“What happened, Morgan?” he shouts, hovering over Wahya’s unconscious frame.

“It was another warp thing, I think! I just came into the room and he was bent over with pain. When I caught him, he pulled out the gorget and it lit up like...,” Morgan swallows, trying to catch her breath. “Like one of those electric glass balls at the Science Museum. Then, it went away, and he started passing out!”

James frowns with confused concern. “We need to get him to a doctor or something. I’m going to call for an ambulance.”

Emory stands, ready to help, just as the brave’s eyes fly open and he jumps with a start, startled by the people so close above him.

“Whoa! Take it easy, don’t sit up too fast!” James orders, holding Wahya’s shoulder reassuringly.

Morgan’s heart skips a beat as relief floods her mind and body, and she lets out the huge breath she’d been holding. A big tear finally rolls down her cheek, and she takes his hand with both of hers, leaning in to give him a small kiss, ignoring the other two men in the room. “Wahya, are you okay? I... I thought... Oh, I’m glad you’re alive!”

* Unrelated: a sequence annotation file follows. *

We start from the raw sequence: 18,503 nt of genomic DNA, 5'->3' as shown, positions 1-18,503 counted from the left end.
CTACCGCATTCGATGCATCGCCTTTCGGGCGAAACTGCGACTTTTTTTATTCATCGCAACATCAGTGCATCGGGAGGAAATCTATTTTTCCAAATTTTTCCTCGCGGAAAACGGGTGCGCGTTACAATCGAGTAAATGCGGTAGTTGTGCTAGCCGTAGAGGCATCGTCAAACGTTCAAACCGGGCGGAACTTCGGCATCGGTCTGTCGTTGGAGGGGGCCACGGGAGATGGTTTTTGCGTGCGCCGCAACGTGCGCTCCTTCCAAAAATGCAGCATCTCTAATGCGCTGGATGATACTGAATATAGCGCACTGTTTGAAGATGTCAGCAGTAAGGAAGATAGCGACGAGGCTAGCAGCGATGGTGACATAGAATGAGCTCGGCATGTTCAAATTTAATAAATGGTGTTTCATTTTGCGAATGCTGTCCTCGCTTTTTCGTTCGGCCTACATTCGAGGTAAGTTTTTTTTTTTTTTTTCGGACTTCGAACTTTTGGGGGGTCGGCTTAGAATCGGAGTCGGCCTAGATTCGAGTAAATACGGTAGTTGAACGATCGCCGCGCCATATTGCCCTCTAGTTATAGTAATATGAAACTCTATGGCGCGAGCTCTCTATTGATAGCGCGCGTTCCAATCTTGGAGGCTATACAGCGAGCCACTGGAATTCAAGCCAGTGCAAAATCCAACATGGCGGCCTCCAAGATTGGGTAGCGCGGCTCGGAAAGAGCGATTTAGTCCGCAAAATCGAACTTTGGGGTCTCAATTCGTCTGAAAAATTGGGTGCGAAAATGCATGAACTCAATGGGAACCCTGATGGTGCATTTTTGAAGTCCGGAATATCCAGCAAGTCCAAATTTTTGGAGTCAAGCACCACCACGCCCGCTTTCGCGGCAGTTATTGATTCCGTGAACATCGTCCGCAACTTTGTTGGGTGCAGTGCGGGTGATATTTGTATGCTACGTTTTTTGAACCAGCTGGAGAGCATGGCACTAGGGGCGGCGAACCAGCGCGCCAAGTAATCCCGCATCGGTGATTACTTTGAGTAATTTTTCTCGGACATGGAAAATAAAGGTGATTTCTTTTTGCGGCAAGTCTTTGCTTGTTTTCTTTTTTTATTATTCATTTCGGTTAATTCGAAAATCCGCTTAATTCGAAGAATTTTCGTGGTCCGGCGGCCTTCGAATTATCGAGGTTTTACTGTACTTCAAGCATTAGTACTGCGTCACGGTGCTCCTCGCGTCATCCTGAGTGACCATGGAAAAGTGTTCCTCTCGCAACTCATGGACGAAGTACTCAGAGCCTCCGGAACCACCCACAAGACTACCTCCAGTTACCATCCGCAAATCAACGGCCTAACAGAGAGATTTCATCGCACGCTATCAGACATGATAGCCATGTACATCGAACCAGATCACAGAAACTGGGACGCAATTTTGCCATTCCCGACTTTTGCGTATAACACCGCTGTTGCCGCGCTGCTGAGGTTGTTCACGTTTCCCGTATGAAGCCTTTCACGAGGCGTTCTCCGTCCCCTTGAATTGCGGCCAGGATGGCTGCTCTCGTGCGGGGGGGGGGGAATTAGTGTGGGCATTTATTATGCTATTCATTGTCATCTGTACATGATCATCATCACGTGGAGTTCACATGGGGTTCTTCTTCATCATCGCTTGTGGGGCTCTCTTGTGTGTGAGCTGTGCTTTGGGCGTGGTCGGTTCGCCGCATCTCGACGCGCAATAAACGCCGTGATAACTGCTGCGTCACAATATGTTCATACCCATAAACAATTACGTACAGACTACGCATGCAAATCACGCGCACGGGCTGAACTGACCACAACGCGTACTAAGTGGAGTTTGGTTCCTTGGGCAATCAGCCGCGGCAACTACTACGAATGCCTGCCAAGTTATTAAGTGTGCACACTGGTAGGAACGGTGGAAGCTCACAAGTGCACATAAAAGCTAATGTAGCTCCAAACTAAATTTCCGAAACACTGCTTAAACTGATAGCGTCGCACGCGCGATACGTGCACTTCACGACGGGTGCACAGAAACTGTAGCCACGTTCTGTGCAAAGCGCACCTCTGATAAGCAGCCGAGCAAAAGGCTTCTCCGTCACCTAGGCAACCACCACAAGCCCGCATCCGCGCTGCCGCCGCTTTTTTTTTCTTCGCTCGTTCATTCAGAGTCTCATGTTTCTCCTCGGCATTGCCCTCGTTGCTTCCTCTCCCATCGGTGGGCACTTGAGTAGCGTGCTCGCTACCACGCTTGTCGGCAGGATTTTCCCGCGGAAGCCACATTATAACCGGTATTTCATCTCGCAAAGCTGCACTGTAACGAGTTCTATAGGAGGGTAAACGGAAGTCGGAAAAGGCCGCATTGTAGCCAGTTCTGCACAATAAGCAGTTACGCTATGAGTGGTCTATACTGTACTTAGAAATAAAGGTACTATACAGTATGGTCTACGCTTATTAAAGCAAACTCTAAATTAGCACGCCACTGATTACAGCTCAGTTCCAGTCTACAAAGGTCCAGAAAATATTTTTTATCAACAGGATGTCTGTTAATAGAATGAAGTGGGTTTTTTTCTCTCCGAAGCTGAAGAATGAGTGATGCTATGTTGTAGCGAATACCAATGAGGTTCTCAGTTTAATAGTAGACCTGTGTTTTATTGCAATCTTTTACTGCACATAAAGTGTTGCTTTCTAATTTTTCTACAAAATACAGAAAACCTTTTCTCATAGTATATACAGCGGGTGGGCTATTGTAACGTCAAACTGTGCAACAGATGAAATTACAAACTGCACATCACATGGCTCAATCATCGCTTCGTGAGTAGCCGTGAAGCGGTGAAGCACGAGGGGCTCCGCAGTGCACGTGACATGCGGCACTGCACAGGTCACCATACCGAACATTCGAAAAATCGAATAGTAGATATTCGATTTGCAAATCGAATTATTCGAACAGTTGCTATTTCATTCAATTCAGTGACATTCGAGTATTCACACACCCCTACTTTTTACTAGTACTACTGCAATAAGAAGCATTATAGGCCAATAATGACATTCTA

Wahya smiles tentatively, seemingly embarrassed by the attention, but also glad to be alive as well. “Time... warp,” he carefully repeats her warning words like they’d practiced.

“He knows about time warps?” James asks with surprise.

Morgan’s eyes fill with tears again, and she rubs Wahya’s back. “Yes, that’s right.” Wiping her tears away, Morgan straightens a little. “Well, I told him that the symptoms of the time warps are pain and the electrical incidents, and so he knows the words. I don’t know that he necessarily understands the concept of relating it to time though.”

“I thought you said the gorget was like a protectant against the time warps?” Emory asks pointedly.

Still mad at him, she refuses to look in his direction and mutters instead, “Maybe it isn’t. Or it’s getting weaker or something. I don’t know!”